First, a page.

After her Sydney engagement, LuPone will bring the new act to the McCallum Theater in Palm Desert, California on Jan. 29 and 30, 1999. Call the McCallum's box office at (760) 340-2787 for tickets. And, on March 5, 6, and 7, 1999 she will appear with the Baltimore Symphony in Baltimore. Tickets go on sale January 4, 1999 but they may be purchased during the Symphony's early sale from Dec. 1 to 23; call (410) 783-8000.
It's shaping up to be a perfectly Patti winter.
Rehearsals began this past Monday for the upcoming U. S. national tour of the Andrew Lloyd Webber/Don Black/Christopher Hampton musical Sunset Boulevard, which stars Petula Clark in the role of the faded silent screen star Norma Desmond. The tour is set to begin at the Benedum Performing Arts Center in Pittsburgh on Dec. 1, 1998, and will then travel the country through April 2000! This production will be directed by Susan H. Schulman, whose Sound of Music revival is still packing 'em in at the Martin Beck Theatre.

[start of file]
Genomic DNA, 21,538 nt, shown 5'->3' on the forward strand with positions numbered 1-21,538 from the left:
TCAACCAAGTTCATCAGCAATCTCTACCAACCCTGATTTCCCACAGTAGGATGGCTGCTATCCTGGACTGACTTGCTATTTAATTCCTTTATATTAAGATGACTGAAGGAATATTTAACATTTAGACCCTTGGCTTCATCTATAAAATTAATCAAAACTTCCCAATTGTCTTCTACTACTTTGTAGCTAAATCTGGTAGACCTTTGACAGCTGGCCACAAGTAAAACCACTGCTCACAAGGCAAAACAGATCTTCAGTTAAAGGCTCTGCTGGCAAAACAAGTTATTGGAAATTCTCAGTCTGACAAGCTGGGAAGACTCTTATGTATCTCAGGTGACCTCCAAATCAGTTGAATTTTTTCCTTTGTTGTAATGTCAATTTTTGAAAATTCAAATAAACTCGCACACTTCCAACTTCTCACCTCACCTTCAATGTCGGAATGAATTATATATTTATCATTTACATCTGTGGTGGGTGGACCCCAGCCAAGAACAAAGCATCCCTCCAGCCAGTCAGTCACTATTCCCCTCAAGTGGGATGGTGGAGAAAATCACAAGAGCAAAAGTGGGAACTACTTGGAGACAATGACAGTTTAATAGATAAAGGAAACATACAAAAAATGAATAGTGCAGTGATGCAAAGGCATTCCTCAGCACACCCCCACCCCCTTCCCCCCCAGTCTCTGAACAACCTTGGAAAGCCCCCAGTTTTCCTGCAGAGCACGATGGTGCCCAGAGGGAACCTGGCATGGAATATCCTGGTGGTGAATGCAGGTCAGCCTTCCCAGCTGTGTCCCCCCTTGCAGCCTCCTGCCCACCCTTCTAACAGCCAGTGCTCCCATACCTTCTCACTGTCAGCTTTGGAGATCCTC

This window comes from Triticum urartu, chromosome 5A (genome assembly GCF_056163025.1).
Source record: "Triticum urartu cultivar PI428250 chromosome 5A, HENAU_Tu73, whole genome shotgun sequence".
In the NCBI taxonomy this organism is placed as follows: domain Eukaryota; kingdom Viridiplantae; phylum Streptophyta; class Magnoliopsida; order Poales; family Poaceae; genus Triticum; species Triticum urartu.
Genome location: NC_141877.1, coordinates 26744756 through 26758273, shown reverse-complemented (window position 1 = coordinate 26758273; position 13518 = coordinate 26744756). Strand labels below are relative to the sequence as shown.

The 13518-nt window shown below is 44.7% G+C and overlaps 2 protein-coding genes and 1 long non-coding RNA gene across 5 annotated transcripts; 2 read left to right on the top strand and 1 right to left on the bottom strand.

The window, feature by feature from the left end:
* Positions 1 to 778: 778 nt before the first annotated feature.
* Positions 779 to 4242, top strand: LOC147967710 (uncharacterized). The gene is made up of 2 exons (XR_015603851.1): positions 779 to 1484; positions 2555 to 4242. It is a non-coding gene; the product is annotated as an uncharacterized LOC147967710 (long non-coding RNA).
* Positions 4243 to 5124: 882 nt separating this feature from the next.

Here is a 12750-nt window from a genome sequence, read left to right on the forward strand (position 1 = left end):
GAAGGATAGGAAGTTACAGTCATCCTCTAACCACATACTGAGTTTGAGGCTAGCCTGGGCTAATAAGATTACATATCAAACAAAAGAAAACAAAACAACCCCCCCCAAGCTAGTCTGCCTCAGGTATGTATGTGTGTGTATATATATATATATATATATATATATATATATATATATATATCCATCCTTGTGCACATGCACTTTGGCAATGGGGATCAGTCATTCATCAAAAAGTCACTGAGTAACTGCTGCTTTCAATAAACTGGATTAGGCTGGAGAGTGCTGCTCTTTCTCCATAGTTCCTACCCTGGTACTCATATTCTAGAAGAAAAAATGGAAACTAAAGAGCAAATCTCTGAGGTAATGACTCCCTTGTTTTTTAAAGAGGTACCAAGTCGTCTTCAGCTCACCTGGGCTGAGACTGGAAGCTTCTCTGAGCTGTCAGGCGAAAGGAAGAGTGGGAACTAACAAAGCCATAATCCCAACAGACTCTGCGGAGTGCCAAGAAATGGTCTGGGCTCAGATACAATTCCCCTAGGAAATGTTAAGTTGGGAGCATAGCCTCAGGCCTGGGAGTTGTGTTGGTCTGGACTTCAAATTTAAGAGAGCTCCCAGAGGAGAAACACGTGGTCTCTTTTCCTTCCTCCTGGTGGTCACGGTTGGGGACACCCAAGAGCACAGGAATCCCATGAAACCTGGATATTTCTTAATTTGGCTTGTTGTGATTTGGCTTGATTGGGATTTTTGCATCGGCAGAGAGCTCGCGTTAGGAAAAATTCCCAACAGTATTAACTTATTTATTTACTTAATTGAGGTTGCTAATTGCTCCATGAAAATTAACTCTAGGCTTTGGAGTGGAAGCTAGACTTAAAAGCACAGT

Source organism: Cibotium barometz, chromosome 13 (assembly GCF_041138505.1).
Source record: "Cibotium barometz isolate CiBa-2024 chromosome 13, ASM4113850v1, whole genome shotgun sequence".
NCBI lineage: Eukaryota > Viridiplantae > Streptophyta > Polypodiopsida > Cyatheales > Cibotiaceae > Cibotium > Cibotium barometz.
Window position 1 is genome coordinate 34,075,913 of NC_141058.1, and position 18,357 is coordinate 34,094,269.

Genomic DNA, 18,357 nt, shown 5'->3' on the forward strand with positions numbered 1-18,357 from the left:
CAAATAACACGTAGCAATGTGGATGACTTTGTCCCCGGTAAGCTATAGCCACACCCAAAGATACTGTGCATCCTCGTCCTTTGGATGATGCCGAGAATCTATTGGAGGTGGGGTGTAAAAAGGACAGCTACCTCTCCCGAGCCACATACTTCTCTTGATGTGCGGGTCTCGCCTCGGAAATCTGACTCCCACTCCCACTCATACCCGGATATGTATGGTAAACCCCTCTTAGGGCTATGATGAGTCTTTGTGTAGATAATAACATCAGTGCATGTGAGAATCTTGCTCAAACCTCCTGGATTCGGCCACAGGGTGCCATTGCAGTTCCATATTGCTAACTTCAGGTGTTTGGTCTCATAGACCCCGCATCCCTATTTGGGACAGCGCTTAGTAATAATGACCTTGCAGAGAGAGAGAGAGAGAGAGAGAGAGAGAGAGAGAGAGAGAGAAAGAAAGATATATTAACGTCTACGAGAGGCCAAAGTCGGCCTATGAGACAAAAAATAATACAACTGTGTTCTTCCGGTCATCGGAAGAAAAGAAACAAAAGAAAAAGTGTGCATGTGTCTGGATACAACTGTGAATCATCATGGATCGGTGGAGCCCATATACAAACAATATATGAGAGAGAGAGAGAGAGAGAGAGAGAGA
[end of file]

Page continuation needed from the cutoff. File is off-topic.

I had the chance to chat on the phone with Clark last week, and the lovely actress/singer spoke about returning to the role that she played for over a year in London to enthusiastic response. Next week's column will feature the interview with the star of stage, screen and the concert stage, but for those of you Clark and Sunset fans, here's a tidbit of information from the interview: According to Clark, the music and the dialogue will be exactly the same as the original production, although a less-overwhelming set will be featured . . .
By the way, Clark's newest CD, Here for You, is now available in record stores on the Varese Sarabande label and features four songs by Stephen Sondheim: "Not a Day Goes By," "I Never Do Anything Twice," "Children Will Listen," "Losing My Mind." "The thing is," Clark explains, "is how to do an album that is not all Sondheim. There's just so much. . . I did a thing called 'I Never Do Anything Twice,' which I thought, 'This is a bit naughty.' But it's such fun, I couldn't resist it!"
The current Grizabella in the Broadway production of Cats can also be heard singing the role of Simba's daughter in the animated sequel to Disney's The Lion King. Entitled Lion King II: Simba's Pride, the home video was just released on Tuesday (October 27). A soundtrack, Return to Pride Rock, is also available for the sequel and features Callaway singing two songs, "Upendi" and "Love Will Find a Way."